Singapore—What started out as a private disagreement via emails between Singaporean academic Cherian George and Polish blogger Michael Petraeus turned public when the blogger, who is popularly known as Critical Spectator and has been a staunch supporter of the policies of the government of Singapore, published email exchanges between the two, wherein the tone was less than friendly, to say the least.
Professor George, who teaches at Hong Kong Baptist University’s School of Communication, where he also serves as associate dean for research, took to Twitter and wrote, “Couldn’t resist feeding this troll. He’s made our emails public. Wonder if PAP knows how trolls like him and (former Nominated Member of Parliament) Calvin Cheng hurt it. The populist demons PAP’s using to suffocate critics will poison the culture sustaining its antipopulist technocratic model,” adding the link to the email exchange that Mr Petraeus posted.
Couldn’t resist feeding this troll. He’s made our emails public. Wonder if PAP knows how trolls like him and Calvin Cheng hurt it. The populist demons PAP’s using to suffocate critics will poison the culture sustaining its antipopulist technocratic model. https://t.co/4F41bRER1t
— Cherian George (@cheriangeorge) October 9, 2019
Mr Petraeus, a marketing specialist based in Singapore, said that he made the email exchanges public “after somebody asked me about it in one of the Facebook groups”. He published a lengthy response to an article on mothership entitled, “S’porean prof Cherian George calls out Critical Spectator as a ‘troll’, says people like him hurt PAP.”
On September 28, before the two men emailed each other, Professor George had tweeted, “The Straits Times is supporting the #Singapore government’s attack on independent journalists, not for lack of professional ability but for want of ethical application.”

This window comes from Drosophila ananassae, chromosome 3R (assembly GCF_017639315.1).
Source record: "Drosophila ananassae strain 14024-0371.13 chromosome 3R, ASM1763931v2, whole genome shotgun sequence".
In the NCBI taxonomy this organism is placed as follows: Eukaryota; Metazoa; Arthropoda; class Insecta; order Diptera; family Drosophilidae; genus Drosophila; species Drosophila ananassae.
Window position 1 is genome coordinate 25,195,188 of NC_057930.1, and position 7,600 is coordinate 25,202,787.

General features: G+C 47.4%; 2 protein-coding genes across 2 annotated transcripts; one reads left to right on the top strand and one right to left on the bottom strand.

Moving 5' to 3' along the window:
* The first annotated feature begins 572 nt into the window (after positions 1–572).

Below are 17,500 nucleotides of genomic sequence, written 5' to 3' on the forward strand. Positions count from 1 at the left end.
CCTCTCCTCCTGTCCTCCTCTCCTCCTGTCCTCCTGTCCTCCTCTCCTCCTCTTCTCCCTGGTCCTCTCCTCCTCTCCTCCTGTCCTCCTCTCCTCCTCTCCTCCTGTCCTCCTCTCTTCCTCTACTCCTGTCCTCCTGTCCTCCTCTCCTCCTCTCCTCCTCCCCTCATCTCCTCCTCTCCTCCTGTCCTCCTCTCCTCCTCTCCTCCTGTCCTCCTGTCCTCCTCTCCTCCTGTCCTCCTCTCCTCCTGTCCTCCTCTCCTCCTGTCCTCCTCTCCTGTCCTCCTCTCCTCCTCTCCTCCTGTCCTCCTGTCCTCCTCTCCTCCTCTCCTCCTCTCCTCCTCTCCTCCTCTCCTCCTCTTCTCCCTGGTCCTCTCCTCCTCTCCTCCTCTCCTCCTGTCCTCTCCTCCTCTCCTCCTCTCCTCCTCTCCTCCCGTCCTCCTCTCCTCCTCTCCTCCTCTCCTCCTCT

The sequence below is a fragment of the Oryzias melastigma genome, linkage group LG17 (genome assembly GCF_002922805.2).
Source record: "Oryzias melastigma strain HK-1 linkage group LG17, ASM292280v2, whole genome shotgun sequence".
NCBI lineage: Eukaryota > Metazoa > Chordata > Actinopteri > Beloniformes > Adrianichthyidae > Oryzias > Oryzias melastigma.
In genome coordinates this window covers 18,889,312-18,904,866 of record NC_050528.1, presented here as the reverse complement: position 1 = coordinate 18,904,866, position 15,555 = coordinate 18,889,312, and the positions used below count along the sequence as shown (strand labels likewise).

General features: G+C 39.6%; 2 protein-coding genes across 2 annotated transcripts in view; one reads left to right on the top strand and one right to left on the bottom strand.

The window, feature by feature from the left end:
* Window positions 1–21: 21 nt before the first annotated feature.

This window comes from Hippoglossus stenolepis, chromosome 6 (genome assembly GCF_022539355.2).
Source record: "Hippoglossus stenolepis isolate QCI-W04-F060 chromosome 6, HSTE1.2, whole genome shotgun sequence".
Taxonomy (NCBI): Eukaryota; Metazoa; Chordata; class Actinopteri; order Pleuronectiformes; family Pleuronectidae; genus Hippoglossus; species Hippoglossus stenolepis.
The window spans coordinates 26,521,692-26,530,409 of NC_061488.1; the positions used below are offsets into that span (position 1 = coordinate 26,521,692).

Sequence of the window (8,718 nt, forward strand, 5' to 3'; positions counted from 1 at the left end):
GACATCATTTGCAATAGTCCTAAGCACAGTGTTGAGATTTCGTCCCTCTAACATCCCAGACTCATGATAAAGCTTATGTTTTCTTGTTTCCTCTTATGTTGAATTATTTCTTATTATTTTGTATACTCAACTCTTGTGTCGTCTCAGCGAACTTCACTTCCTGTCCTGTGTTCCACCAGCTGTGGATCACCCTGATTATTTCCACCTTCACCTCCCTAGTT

Mr Petraeus responded to his tweet thrice, including one tweet wherein he wrote, “And, while we’re at it, what “independent” journalists are you talking about here? Those who have to be bankrolled by foreign donors to even carry out their mission? Those who stand with Mahathir asking him to promote democracy in Southeast Asia? Is that independence?”
Professor George did not answer Mr Petraeus on Twitter, but did email back when the blogger wrote to him. The complete email exchange can be found here.
After Professor George’s tweet, Mr Petraeus wrote “I have to say that I’ve read prof. Cherian George‘s comments with great personal satisfaction. It turns out that I’ve managed to convert him into a PAP supporter, vocally concerned about the party’s image and performance.”
Mr Petraeus asked, “How is it that such a free speech advocate is so uncomfortable with a single dissenting opinion? Least of all an academic – whose professional progress should be based on evaluation of all sorts of views and diligent exploration of their roots, in pursuit of the truth (however personally uncomfortable it may be).
That’s what academics are employed for.”
In his first email response to Mr Petraeus, Professor George did not mince words, writing,
“If I do not engage with someone on social media, it could be for any one of the following reasons: I don’t have the time; I don’t think I will learn anything special from that individual; or I don’t believe the medium or context is conducive to a meaningful exchange of views on the topic.
As for the particular problems you are facing, please feel free to decide:
—never to vote for me (which doesn’t matter to me since I will never run for election in Poland, nor in Singapore for that matter);
—never to pay for anything I write (most of my opinions are free);
—never to enroll in my university (you are probably over-educated anyway);
—never to like anything I post (I’d be worried if you did); and
—never to pay any more attention to anything I say (I doubt I’d notice).”